After Henry Hudson first explored the area, sailing up the river now named for him, anchoring at Weehawken Cove in September 1609, the Dutch claimed Hackensack lands as part of the colonial province of New Netherland. Living close to what became the province's capital, New Amsterdam, at the tip of Manhattan, the Hackensack had early and frequent contact with the New Netherlanders. They traded beaver, pelts, and sewant for manufactured goods, including firearms, gunpowder, and alcohol. The Hackensack also "sold" their land, which became sites for the Dutch settlements at Pavonia, Communipaw, Harsimus, Hoboken, Weehawken, Constable Hook, Achter Col, and Vriessendael.
In 1658, Peter Stuyvesant, the Director-General of New Netherland, negotiated the purchase of all the land from "the great rock above Wiehacken", west to Sikakes, and south to Konstapels Hoeck. The area became collectively known as Bergen with the founding of a village at Bergen Square in 1661. In 1666, the Hackensack sold the land that would become the city of Newark to Robert Treat.
In 1669, Oratam deeded a vast tract of land (2200 acres), between Overpeck Creek and the Hackensack River, to Sara Kiersted, who had mastered the Lenape language and acted as interpreter. He also brokered other land sales, and treaties, between the native and colonizing peoples, including those that ended Kieft's War and the Esopus Wars.
The British takeover of New Netherland, between 1663 and 1674, coincided with Oratam's death (he was said to have lived into his 90s). The government of the newly formed province of East Jersey quickly surveyed, patented, or deeded lands throughout Hackensack, Tappan, and Raritan territory. In most cases, the Lenape were compensated for sale of the land. Both the land at Newark Tract and Horseneck Tract were sold to English-speaking settlers by the Hackensack.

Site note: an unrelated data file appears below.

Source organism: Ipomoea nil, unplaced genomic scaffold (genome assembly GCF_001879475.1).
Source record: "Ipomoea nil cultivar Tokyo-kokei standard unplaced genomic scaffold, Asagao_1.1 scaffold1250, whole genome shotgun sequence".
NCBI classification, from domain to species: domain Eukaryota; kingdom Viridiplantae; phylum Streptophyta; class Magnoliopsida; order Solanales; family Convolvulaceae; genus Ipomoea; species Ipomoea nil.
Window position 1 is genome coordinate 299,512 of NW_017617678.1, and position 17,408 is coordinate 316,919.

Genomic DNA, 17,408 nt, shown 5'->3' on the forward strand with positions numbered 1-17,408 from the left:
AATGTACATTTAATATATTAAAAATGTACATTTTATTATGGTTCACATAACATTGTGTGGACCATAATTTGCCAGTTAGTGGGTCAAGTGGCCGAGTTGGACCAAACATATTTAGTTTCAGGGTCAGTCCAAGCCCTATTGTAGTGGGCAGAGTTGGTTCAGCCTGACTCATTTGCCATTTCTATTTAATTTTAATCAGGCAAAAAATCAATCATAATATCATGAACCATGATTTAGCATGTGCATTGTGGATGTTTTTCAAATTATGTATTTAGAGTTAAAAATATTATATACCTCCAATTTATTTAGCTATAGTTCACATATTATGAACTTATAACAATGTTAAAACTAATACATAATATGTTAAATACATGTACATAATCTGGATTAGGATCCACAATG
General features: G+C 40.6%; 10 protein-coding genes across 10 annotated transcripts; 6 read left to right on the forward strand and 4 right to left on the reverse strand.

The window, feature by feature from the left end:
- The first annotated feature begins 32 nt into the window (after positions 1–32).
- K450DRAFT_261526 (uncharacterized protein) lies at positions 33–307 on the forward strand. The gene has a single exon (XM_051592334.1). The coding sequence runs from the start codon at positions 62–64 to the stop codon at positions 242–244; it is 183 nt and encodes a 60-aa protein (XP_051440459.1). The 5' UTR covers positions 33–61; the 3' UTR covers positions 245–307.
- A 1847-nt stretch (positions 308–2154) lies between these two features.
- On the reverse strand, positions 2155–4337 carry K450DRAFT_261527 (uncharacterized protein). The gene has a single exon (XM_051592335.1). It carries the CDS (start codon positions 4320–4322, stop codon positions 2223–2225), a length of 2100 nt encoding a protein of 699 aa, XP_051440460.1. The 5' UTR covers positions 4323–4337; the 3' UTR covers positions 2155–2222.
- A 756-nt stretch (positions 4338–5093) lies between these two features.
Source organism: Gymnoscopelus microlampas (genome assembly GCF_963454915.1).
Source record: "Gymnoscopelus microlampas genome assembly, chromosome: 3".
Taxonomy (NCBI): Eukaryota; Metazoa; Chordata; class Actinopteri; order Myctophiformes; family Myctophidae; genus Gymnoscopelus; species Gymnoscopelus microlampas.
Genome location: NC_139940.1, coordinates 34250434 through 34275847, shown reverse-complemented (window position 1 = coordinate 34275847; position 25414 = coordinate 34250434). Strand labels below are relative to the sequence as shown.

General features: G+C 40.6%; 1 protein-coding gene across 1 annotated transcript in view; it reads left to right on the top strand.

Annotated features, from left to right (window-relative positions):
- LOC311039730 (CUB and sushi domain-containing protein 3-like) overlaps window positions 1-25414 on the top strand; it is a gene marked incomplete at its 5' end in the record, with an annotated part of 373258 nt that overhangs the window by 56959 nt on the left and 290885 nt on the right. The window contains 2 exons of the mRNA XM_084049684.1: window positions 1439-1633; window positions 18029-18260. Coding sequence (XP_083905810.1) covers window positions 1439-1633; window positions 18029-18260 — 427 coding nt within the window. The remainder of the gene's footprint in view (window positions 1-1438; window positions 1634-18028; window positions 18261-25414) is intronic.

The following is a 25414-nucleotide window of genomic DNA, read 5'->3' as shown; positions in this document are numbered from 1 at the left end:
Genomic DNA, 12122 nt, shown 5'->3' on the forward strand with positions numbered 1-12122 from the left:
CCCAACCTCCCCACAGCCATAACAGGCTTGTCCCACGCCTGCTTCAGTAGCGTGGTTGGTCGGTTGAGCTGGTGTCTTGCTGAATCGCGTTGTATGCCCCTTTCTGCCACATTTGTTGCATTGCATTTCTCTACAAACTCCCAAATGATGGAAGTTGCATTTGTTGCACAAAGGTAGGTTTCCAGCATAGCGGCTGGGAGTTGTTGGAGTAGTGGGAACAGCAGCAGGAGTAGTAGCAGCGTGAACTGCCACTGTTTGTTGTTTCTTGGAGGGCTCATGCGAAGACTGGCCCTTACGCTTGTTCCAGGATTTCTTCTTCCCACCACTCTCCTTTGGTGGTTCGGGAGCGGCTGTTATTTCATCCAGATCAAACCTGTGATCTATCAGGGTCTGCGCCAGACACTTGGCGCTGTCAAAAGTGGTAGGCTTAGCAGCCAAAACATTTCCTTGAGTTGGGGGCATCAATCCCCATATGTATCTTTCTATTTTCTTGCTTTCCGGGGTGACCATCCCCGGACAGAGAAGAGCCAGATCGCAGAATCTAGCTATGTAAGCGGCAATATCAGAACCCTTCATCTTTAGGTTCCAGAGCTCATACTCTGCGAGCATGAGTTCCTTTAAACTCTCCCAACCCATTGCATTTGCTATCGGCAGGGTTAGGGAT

Decline during European colonization
In 1600, the Lenape population may have numbered as many as 20,000. Several wars, at least 14 separate epidemics of new infectious diseases (yellow fever, smallpox, influenza, encephalitis lethargica, etc.), and disastrous over-harvesting of the animal populations reduced the Lenape population to around 4,000 total by 1700. The Lenape people, like all Native Americans, had no immunity to Eurasian diseases, which had been endemic in European cities for centuries after arriving from Asia; and they suffered high fatality rates from the diseases.
As the Lenape population declined and the European population increased, the history of the area was increasingly defined by the new European inhabitants. The Lenape Indian tribes played an increasingly secondary role.
By the mid-18th century, the English colonists referred to the Lenape people generally as the Delaware, in recognition of their major territory along that river and around the bay it feeds, both of which they named for Thomas West, 3rd Baron De La Warr, governor of the Jamestown Colony. Some Lenape had migrated west out of the area of English colonization.
In the eighteenth century, the Lenape were signatories to the Walking Purchase agreement in Pennsylvania, and Treaty of Easton. The British were trying to gain control of lands they had "acquired" from the French after the French and Indian War (1754-1763), and the Native Americans were trying to prevent further European encroachment into their territory. Today Lenape groups are dispersed around the United States.